• Chrome 63 revamps Bookmark Manager w/ Material Design on Mac, Windows, Linux, Chrome OS
    Chrome 63 began rolling out to Android and desktop browsers last week with the usual security fixes and new developer features. On the latter platform, this update introduces Material Design to the Bookmark Manager. Several versions ago, Google began updating various aspects of the browser with Material Design, including History, Downloads, and Settings. Like the Flags page for enabling experiments and in-development features, which Google also revamped in version 63, the Bookmark Manager (Menu > Bookmarks > Bookmark Manager) adopts the standard Materials UI elements. This includes an app bar that houses a large search bar. It adopts the same dark blue theme and includes various Material animations and flourishes.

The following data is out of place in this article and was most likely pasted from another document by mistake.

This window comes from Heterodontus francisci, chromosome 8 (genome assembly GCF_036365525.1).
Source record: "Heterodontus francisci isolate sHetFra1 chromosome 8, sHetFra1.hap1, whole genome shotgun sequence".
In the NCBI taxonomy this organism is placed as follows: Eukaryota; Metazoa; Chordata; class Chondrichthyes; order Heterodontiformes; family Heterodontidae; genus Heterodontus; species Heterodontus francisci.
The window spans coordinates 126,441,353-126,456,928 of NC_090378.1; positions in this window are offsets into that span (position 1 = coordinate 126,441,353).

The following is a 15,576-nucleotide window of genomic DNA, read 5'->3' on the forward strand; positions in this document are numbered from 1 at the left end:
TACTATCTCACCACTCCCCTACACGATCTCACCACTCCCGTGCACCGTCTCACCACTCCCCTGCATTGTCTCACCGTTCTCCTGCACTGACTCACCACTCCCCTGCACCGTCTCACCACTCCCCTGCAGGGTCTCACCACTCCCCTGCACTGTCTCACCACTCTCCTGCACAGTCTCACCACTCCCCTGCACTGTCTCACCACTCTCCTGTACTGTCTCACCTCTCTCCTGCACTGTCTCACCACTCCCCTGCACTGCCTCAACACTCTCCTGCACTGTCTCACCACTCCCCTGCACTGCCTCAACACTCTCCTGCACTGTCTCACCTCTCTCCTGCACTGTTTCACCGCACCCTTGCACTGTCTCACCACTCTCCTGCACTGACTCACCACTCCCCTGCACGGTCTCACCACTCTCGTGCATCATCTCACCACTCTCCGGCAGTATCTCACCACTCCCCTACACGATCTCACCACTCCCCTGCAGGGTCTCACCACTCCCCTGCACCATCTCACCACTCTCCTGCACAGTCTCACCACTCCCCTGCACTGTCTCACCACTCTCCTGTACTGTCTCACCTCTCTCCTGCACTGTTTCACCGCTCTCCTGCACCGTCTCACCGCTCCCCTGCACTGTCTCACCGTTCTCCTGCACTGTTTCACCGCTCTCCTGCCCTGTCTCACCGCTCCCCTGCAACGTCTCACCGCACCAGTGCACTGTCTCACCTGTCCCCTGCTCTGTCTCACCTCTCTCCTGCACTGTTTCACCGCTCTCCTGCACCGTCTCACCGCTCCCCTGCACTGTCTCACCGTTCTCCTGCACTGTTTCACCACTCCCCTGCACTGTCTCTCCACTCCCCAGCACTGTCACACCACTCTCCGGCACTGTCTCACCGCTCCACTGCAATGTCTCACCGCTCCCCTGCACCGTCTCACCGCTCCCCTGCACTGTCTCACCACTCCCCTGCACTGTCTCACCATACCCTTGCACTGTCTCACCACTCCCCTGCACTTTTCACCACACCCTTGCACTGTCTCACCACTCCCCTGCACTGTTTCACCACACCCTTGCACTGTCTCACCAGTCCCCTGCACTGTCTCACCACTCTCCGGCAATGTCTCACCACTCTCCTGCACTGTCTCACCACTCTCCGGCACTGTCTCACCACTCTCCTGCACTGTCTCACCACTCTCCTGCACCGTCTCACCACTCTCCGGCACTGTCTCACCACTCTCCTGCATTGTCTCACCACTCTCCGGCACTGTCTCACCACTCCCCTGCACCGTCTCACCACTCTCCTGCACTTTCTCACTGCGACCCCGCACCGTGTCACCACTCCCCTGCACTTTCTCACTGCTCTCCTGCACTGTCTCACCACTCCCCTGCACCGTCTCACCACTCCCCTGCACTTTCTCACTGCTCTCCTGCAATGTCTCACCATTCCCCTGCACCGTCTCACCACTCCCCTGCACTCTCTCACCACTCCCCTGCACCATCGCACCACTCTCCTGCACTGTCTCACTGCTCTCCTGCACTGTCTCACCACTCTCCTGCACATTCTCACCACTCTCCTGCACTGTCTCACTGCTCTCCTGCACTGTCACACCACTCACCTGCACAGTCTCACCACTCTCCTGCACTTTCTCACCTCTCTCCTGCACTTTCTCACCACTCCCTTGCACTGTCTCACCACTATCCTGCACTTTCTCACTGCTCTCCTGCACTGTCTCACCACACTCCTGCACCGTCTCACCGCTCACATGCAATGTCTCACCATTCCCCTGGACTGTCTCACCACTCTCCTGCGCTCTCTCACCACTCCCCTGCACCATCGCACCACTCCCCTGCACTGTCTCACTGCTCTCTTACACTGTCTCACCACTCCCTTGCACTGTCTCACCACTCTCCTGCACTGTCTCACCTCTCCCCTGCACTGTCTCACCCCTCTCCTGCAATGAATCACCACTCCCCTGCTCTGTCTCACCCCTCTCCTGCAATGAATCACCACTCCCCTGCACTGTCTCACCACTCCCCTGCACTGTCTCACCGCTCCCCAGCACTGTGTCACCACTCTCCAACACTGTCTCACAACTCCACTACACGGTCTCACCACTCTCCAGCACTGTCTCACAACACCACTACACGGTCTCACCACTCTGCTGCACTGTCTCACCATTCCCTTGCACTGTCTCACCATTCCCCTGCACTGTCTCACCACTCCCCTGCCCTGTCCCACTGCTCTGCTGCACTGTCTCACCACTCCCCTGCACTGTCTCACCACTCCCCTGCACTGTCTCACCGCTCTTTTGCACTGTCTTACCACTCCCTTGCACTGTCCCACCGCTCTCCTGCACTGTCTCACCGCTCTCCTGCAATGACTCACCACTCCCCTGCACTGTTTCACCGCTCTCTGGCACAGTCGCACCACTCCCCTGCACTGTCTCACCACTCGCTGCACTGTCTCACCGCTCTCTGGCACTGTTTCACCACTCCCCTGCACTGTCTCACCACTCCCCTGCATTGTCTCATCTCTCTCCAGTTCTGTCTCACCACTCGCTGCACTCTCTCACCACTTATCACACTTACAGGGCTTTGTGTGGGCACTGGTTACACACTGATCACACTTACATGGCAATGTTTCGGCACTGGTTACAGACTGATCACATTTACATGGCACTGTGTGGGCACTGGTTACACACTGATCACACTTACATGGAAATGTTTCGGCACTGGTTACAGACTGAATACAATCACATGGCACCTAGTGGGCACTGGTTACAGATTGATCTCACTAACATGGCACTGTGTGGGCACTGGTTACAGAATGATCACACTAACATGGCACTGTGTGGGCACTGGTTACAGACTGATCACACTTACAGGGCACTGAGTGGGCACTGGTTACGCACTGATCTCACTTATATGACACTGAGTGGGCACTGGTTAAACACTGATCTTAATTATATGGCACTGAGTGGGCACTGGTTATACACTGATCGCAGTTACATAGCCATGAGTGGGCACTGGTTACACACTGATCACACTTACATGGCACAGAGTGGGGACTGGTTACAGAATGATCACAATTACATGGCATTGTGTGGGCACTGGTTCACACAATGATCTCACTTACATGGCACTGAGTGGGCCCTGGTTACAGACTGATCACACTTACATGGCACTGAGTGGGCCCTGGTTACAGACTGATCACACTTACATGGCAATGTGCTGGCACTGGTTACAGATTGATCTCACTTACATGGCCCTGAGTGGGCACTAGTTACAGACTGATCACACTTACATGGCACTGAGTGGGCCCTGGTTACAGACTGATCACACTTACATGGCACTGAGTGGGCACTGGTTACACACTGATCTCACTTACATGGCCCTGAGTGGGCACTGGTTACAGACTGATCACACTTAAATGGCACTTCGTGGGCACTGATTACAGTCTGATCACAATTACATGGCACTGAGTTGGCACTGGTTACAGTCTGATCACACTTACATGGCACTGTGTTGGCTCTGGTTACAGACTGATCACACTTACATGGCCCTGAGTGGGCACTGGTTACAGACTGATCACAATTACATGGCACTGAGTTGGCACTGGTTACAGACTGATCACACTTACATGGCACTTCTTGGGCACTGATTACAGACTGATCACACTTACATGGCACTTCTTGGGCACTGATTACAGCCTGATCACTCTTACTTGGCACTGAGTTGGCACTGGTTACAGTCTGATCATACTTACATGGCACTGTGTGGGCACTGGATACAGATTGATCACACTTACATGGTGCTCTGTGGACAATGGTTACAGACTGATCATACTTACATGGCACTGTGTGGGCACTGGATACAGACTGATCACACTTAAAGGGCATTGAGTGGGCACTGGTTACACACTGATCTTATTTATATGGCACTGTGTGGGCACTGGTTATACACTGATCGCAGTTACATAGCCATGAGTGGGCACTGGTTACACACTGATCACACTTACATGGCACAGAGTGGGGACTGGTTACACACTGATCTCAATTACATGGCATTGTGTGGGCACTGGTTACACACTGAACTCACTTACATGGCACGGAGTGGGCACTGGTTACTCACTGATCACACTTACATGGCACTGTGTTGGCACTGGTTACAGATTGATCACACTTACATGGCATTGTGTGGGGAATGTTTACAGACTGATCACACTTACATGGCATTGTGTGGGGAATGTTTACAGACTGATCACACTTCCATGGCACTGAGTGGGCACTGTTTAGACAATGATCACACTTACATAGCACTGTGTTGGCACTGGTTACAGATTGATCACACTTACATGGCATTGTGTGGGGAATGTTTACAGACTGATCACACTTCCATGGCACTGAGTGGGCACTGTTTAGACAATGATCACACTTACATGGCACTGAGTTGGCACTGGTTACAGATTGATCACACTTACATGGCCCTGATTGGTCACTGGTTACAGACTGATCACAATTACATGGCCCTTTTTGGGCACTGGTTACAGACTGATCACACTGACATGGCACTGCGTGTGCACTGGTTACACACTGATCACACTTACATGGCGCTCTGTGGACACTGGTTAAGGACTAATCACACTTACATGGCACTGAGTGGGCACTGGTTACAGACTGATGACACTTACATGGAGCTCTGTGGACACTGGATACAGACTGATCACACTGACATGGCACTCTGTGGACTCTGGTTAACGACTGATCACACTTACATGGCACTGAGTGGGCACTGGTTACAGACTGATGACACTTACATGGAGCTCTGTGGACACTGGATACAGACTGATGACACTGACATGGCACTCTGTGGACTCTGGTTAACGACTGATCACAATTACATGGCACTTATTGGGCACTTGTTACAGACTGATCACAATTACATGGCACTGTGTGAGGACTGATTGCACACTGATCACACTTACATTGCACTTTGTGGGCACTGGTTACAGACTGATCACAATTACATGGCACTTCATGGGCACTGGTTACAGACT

• ExpressVPN Unveils Industry’s First Suite of Open-Source Tools to Test for Privacy and Security Leaks
  • New format in GIMP: HGT
    Lately a recurrent contributor to the GIMP project (Massimo Valentini) contributed a patch to support HGT files. From this initial commit, since I found this data quite cool, I improved the support a bit (auto-detection of the variants and special-casing in particular, as well as making an API for scripts). So what is HGT? That’s topography data basically just containing elevation in meters of various landscape (HGT stands for “height“), gathered by the Shuttle Radar Topography Mission (SRTM) run by various space agencies (NASA, National Geospatial-Intelligence Agency, German and Italian space agencies…).